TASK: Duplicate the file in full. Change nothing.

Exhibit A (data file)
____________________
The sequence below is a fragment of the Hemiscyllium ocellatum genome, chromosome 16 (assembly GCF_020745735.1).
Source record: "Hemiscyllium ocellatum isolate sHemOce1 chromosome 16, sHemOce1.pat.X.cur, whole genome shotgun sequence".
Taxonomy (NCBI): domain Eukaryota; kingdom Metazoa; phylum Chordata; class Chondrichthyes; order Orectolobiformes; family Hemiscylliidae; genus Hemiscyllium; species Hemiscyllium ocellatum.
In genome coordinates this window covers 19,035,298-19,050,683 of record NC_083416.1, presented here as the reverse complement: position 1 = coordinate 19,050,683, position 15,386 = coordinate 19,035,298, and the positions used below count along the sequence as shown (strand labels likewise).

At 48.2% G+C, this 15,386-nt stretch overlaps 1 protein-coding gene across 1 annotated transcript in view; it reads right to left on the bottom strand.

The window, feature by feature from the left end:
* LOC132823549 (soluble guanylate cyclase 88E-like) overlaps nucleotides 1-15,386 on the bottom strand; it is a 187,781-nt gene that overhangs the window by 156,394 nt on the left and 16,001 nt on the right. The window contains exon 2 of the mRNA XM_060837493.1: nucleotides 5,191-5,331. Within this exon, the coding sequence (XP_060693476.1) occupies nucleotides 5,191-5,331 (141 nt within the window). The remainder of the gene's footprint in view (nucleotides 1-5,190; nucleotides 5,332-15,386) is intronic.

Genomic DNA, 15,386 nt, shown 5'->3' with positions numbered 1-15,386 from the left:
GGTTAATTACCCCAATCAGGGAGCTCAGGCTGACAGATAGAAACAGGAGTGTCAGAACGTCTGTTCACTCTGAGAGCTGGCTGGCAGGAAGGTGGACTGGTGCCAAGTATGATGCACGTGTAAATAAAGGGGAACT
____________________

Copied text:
The sequence below is a fragment of the Hemiscyllium ocellatum genome, chromosome 16 (assembly GCF_020745735.1).
Source record: "Hemiscyllium ocellatum isolate sHemOce1 chromosome 16, sHemOce1.pat.X.cur, whole genome shotgun sequence".
Taxonomy (NCBI): domain Eukaryota; kingdom Metazoa; phylum Chordata; class Chondrichthyes; order Orectolobiformes; family Hemiscylliidae; genus Hemiscyllium; species Hemiscyllium ocellatum.
In genome coordinates this window covers 19,035,298-19,050,683 of record NC_083416.1, presented here as the reverse complement: position 1 = coordinate 19,050,683, position 15,386 = coordinate 19,035,298, and the positions used below count along the sequence as shown (strand labels likewise).

At 48.2% G+C, this 15,386-nt stretch overlaps 1 protein-coding gene across 1 annotated transcript in view; it reads right to left on the bottom strand.

The window, feature by feature from the left end:
* LOC132823549 (soluble guanylate cyclase 88E-like) overlaps nucleotides 1-15,386 on the bottom strand; it is a 187,781-nt gene that overhangs the window by 156,394 nt on the left and 16,001 nt on the right. The window contains exon 2 of the mRNA XM_060837493.1: nucleotides 5,191-5,331. Within this exon, the coding sequence (XP_060693476.1) occupies nucleotides 5,191-5,331 (141 nt within the window). The remainder of the gene's footprint in view (nucleotides 1-5,190; nucleotides 5,332-15,386) is intronic.

Genomic DNA, 15,386 nt, shown 5'->3' with positions numbered 1-15,386 from the left:
GGTTAATTACCCCAATCAGGGAGCTCAGGCTGACAGATAGAAACAGGAGTGTCAGAACGTCTGTTCACTCTGAGAGCTGGCTGGCAGGAAGGTGGACTGGTGCCAAGTATGATGCACGTGTAAATAAAGGGGAACT